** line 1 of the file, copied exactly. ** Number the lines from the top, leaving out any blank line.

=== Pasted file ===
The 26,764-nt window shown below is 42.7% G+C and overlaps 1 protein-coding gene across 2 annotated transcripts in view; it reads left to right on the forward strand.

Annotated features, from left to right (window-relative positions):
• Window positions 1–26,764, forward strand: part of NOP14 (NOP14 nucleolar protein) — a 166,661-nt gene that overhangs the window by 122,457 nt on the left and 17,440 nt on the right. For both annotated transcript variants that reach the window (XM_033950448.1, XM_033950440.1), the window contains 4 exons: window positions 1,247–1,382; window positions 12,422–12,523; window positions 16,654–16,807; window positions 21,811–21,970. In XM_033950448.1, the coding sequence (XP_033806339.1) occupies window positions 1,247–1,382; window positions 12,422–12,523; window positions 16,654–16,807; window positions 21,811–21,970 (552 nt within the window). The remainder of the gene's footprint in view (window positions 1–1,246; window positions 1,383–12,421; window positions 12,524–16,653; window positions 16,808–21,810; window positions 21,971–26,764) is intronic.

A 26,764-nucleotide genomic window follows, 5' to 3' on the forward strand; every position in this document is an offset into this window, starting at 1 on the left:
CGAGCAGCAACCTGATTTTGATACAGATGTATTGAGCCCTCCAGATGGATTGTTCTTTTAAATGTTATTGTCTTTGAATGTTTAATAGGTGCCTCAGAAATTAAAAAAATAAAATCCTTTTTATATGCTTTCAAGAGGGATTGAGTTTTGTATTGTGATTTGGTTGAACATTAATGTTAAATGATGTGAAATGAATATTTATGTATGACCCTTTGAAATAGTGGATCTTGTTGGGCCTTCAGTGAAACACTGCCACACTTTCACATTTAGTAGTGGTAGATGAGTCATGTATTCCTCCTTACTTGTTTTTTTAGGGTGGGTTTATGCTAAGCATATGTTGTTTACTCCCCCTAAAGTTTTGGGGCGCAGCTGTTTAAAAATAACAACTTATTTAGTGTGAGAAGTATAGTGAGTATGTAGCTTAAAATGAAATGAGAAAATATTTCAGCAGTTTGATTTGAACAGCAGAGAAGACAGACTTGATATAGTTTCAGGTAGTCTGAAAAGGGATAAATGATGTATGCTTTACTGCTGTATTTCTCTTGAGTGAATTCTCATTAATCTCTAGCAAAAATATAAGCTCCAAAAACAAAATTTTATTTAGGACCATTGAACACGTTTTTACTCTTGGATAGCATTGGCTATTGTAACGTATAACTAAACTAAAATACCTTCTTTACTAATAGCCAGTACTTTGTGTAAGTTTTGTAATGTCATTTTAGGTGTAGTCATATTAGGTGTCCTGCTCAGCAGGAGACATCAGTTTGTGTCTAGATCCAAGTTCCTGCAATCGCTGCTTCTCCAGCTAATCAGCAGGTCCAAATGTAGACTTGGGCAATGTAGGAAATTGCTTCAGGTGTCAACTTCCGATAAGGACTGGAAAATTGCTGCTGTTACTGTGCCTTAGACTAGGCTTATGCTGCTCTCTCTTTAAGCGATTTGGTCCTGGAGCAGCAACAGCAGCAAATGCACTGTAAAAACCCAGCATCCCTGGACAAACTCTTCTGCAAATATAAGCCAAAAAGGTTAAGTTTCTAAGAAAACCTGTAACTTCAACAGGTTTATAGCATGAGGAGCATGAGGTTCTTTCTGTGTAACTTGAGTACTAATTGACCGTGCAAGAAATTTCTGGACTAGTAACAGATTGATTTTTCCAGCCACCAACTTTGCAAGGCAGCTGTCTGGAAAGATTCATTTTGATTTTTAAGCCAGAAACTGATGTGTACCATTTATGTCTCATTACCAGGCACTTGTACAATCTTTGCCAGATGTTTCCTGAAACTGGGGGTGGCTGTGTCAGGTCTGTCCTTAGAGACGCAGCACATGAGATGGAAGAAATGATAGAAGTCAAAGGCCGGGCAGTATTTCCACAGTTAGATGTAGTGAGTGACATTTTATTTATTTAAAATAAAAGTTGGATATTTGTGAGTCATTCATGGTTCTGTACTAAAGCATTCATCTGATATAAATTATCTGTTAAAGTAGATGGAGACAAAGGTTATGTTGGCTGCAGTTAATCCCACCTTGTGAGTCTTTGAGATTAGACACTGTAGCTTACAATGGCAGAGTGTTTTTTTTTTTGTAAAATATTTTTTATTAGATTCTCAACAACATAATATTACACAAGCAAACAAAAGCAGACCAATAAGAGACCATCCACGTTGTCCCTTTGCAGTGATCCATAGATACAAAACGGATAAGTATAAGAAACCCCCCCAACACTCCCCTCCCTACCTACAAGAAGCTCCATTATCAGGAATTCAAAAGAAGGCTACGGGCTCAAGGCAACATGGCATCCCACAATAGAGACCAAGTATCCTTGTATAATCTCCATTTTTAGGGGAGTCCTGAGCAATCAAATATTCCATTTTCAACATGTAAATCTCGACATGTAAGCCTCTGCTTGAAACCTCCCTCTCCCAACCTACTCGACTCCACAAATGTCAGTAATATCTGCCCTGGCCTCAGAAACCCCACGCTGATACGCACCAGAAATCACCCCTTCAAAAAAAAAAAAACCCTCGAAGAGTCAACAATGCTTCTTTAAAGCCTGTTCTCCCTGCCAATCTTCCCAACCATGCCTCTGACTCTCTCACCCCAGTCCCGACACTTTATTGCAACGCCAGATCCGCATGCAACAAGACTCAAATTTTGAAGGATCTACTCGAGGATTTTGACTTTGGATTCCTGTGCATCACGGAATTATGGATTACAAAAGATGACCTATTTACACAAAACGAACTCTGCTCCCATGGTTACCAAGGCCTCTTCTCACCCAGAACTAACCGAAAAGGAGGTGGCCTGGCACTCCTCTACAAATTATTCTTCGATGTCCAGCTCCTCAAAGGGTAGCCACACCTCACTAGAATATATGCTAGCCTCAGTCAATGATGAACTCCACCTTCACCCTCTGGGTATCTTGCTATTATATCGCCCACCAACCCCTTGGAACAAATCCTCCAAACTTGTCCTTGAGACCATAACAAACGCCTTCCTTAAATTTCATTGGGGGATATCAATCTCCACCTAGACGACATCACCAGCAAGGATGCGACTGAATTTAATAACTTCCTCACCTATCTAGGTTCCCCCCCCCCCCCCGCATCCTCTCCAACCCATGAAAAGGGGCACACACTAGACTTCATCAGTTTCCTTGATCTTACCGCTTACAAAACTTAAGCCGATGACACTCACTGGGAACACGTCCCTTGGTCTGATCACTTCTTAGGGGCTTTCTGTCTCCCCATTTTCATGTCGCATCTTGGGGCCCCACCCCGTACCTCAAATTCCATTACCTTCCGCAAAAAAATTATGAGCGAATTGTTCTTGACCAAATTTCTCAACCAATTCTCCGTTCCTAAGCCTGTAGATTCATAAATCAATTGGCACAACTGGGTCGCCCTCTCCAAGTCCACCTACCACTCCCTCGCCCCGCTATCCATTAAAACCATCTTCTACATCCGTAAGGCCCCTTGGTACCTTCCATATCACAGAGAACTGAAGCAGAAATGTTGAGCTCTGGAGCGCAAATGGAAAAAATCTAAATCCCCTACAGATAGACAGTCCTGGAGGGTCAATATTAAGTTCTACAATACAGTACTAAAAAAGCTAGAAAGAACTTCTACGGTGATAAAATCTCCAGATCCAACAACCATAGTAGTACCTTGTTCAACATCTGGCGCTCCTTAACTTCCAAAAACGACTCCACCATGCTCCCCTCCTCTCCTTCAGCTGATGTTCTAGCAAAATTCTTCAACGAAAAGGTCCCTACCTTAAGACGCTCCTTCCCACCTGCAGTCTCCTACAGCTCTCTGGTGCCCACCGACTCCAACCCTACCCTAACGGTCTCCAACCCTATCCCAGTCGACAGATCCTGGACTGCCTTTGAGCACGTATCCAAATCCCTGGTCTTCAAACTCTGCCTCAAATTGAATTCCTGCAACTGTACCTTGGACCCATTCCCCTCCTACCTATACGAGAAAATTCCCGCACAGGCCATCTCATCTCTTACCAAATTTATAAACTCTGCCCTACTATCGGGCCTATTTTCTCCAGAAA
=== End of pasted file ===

The 26,764-nt window shown below is 42.7% G+C and overlaps 1 protein-coding gene across 2 annotated transcripts in view; it reads left to right on the forward strand.